It's the same thing with my husband being dead.  That is bad.  A really truly big bad.  However, the fact that we love each other so much and had so many loving times is a really truly big good.  I wake up every morning and see the empty side of the bed and hear the silence and feel so sorry for myself.  My first thought is, Artie's dead.  What's the point?  Why don't I wake up, open my eyes and see his smiling face saying something sweet and clever?  Why doesn't my heart swell with gratitude for having a love like we do.  So many people go through life never experiencing that kind of love. 

My mom and dad were not very nice people and when they died I didn't grieve for them.  I have grieved for not having warm and loving parents to teach me how to be a warm and loving person.  The thing is that today when I hear my mother's voice telling me that I'll never be good enough - it's not her voice.  It's mine.  How do I make that voice go away?  I am good enough.  I could be better - but that's true of everyone.  Those of you who had loving moms and dads:  can I be jealous of your grief?   Isn't it odd how what is so good can feel so painful when someone dies.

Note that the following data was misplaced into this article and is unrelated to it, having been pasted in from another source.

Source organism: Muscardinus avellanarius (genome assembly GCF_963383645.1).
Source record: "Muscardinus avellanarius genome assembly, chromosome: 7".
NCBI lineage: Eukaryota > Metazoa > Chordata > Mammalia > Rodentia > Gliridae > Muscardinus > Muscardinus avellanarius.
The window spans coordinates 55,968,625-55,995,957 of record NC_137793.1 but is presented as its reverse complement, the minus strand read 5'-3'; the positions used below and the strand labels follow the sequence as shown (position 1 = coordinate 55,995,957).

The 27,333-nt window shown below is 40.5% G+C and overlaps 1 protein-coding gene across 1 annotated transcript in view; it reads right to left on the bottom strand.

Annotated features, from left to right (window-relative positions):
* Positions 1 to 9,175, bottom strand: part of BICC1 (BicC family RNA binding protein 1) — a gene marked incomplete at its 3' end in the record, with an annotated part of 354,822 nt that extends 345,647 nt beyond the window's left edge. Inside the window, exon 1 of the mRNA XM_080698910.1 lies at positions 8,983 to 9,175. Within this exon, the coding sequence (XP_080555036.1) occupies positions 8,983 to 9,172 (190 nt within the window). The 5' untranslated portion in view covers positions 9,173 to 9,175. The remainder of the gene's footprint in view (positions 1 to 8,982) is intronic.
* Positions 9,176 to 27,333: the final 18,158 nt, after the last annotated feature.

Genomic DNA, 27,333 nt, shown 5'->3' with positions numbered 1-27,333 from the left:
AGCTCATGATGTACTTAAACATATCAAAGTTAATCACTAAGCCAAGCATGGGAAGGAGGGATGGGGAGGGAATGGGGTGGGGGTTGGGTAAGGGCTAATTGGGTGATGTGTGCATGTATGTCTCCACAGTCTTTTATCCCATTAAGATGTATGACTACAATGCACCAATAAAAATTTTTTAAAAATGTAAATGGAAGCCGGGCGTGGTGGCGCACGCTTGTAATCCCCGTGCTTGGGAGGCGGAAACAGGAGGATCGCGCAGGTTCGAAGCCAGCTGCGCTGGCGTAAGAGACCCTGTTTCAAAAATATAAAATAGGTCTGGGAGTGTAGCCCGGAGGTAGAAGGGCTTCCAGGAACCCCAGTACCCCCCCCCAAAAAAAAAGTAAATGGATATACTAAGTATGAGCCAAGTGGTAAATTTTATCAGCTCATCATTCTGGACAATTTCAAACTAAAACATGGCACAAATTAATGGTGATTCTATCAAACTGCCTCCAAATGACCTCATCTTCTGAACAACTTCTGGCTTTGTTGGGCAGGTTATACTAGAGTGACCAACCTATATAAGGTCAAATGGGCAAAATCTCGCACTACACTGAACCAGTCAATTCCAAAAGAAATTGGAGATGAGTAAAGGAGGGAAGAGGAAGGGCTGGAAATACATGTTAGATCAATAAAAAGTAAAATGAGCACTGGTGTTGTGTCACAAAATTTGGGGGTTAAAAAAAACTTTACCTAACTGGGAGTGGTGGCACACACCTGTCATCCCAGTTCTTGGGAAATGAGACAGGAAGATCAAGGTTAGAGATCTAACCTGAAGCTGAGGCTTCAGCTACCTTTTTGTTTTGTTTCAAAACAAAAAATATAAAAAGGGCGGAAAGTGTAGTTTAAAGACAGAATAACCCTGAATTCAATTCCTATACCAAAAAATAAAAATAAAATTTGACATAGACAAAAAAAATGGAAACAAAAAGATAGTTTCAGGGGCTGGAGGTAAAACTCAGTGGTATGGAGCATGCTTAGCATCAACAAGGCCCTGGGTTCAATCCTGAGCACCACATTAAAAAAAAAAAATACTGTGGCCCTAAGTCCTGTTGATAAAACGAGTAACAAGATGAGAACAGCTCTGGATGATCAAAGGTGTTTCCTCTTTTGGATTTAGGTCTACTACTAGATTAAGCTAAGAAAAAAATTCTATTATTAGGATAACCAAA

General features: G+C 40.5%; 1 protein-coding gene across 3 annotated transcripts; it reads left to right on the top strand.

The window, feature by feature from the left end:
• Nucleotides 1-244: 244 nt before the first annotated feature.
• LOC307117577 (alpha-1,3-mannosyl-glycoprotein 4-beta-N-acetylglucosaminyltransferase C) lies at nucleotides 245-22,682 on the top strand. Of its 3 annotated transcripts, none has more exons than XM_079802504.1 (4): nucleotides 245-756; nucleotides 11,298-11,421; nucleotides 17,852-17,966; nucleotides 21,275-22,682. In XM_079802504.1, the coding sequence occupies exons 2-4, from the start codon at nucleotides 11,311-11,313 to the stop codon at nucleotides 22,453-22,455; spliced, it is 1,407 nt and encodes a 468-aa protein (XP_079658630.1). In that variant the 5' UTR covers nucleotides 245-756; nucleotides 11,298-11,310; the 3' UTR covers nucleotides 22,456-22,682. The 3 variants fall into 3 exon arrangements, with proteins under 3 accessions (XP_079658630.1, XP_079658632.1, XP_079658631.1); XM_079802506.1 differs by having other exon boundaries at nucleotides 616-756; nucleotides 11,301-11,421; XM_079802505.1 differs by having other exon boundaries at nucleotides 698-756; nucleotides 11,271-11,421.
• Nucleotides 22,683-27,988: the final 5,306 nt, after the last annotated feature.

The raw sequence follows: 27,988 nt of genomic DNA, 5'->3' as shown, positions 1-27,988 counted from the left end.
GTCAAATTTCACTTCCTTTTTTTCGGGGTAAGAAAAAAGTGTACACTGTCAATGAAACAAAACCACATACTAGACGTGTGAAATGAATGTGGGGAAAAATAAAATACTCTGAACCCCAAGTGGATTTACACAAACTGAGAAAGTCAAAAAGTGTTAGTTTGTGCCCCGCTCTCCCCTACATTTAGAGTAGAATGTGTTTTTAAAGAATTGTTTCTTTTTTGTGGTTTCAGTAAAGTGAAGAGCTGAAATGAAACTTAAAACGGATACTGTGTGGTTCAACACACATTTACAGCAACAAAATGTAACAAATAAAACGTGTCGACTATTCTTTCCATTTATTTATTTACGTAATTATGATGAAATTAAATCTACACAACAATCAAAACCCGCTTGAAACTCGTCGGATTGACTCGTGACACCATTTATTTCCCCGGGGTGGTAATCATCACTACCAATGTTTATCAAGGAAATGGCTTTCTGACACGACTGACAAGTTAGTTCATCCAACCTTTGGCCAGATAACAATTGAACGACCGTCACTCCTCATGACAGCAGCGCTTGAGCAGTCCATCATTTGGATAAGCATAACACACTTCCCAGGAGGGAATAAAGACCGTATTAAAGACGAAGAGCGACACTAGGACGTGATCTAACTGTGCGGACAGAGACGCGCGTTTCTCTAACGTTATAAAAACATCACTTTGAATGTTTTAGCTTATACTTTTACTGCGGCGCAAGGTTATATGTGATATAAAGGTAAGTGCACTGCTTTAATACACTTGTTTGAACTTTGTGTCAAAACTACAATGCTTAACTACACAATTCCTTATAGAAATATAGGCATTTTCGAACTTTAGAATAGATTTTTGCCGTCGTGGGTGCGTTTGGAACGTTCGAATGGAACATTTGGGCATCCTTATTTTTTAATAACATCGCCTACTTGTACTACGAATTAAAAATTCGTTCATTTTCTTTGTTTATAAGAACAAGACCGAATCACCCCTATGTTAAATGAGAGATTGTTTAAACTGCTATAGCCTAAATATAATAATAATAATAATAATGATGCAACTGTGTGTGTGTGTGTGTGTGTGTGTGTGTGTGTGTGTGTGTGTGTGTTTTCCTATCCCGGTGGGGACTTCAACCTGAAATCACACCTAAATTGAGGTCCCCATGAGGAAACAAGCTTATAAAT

We get stuck in our own pain traps.  Yet, for some reason people without an edge that exude happiness annoy me!  I like being snarky.  I like being honest about how messed up the world and my life is and then after acknowledging that finding a way to live in such a way that I make my life and a teeny tiny piece of the world a better place.

It's just much more difficult to do without Artie here physically.  I always have to add the physically - because otherwise I hear him saying "I am here!"  When he was alive sometimes I would say, "It's too hard.  I can't do it."  He would hold me and I would feel better.  I would snuggle in to his arms just like a little girl and I would feel safe.  He was good at that.  Even if he was watching sports, if I asked him to hold me, he would always stop what he was doing and hold me close.  Now I have to learn to hold myself.